Supreme Court Rules for Federal LGBT Workplace Protections
On Monday, Jun. 15, 2020, the Supreme Court ruled that the Civil Rights Act of 1964 protects employees from discrimination on the basis of sexual orientation and gender identity. For the first time on a national level, this decision has extended federal workplace protections to the LGBT community.
In a landmark 6-3 decision, the Court said that the broad language of Title VII of the Civil Rights Act of 1964 not only covers discrimination on the basis of sex, but on the basis of sexual orientation and gender identity as well. “An employer who fires an individual merely for being gay or transgender defies the law,” the Justices wrote in their opinion.
Before this ruling, 22 states, including Colorado, prohibited discrimination on the basis of sexual orientation and gender identity. Another 10 states had protections in place for public employees only. 17 states, before Monday, had no workplace protections at any level for LGBT employees.
This new ruling extends workplace rights to thousands of employees across the U.S. who were previously unprotected. However, this ruling does not apply to small businesses with fewer than 15 employees. All other employers must comply with the ruling.
Colorado’s History of LGBT Acceptance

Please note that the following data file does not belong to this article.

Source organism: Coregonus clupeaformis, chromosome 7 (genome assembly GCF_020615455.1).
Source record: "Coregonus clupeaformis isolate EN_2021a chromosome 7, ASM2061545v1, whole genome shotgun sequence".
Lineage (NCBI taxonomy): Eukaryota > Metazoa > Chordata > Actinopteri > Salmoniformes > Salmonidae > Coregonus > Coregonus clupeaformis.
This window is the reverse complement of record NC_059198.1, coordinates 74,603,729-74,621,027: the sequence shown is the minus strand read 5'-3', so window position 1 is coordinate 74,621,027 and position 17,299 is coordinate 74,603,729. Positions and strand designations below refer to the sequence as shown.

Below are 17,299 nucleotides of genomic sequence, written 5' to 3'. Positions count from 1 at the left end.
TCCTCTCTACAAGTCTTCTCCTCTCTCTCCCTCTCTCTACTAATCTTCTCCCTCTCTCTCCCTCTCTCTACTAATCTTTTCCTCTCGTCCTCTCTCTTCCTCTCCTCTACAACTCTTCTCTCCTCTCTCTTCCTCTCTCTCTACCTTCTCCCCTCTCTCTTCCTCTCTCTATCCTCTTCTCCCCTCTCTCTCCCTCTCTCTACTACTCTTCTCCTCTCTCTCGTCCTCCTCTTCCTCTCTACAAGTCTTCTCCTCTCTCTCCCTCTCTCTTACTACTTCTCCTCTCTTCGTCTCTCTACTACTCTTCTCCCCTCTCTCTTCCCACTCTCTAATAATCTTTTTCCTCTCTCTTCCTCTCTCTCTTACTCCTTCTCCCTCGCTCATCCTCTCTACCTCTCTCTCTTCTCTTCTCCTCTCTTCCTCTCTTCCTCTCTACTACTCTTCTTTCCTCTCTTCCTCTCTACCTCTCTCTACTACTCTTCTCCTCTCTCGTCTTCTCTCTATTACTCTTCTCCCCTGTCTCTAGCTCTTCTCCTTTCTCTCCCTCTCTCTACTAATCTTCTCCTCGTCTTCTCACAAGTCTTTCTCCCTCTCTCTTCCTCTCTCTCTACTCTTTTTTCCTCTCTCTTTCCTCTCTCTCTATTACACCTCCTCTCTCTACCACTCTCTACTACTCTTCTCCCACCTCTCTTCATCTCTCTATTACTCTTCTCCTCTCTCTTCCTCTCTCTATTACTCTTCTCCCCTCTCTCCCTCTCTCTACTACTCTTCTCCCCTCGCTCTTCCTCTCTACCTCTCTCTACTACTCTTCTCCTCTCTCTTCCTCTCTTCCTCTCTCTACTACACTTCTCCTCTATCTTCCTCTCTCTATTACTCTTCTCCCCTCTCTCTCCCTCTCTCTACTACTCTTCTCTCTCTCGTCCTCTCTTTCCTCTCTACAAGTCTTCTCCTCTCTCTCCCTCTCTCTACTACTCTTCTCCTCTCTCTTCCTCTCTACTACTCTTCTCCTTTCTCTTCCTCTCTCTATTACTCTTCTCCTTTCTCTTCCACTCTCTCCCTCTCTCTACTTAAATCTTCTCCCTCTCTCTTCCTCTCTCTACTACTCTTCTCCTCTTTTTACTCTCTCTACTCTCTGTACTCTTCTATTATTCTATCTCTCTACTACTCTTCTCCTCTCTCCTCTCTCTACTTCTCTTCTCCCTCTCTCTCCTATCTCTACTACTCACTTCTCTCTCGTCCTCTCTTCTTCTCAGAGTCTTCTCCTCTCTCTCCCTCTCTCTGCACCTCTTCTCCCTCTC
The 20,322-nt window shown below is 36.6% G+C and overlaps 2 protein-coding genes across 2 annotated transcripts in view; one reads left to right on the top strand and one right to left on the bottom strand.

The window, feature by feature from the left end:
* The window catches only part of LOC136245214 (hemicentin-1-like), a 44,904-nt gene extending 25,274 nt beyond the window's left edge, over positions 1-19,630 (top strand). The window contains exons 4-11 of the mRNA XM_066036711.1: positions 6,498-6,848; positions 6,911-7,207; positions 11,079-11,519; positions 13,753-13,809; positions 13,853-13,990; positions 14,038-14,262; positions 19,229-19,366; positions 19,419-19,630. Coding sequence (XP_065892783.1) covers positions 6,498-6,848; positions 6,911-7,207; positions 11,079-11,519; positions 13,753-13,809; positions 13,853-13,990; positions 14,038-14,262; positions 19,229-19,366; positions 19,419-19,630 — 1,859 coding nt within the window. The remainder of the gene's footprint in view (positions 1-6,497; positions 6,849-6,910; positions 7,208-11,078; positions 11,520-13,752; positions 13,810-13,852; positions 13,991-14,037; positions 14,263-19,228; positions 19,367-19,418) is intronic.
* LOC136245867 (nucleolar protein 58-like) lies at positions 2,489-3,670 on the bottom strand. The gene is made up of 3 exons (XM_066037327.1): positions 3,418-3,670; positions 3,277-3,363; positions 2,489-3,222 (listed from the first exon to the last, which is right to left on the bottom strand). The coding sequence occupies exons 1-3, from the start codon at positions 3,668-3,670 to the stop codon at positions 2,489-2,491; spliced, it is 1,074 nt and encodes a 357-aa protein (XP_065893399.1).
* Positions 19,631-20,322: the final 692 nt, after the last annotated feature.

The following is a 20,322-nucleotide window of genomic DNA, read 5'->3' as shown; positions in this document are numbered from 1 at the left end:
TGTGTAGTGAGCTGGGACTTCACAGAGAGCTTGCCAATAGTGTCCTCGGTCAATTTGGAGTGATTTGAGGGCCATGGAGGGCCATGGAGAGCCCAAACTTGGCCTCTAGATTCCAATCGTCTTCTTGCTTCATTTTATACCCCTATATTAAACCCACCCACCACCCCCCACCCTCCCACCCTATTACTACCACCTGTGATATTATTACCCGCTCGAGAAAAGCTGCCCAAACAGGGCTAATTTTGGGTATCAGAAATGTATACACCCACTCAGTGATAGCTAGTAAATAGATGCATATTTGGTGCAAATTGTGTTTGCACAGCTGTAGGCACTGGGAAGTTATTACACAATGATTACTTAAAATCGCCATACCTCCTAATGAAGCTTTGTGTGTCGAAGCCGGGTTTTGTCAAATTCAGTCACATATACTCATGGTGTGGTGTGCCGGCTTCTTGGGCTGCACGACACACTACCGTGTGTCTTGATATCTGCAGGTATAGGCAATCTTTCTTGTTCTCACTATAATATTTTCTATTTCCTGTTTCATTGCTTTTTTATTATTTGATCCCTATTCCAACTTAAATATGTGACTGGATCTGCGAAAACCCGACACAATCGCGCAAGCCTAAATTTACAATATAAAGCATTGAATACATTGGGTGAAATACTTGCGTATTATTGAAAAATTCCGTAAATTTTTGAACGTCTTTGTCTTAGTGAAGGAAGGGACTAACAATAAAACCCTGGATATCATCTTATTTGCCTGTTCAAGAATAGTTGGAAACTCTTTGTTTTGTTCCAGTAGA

Since 2007, employment discrimination against individuals based on their sexual orientation or gender identity has been illegal in Colorado. This non-discrimination protection has ensured employees in Colorado are not fired for their sexual orientation or gender identity and are given the same rights as their straight, cisgender peers.
Colorado has been at the forefront of LGBT activism for years now. In 2018, we voted in our current, and first openly gay governor in the U.S., Governor Jared Polis.
In fact, Justice Neil Gorsuch of Colorado authored the landmark Supreme Court decision on Monday. This was just another example of a Coloradan leading the fight for LGBT rights and setting federal standards for workplace protections.
Going forward, this decision will not change how businesses in Colorado operate, as non-discrimination has been the law here for over 10 years. But it extends protections across the country and ensures that the protections Colorado lawmakers wrote will remain intact.
- Bravin, Jess, et al. “Supreme Court Rules for Gay and Transgender Rights in the Workplace.” The Wall Street Journal, 15 June 2020.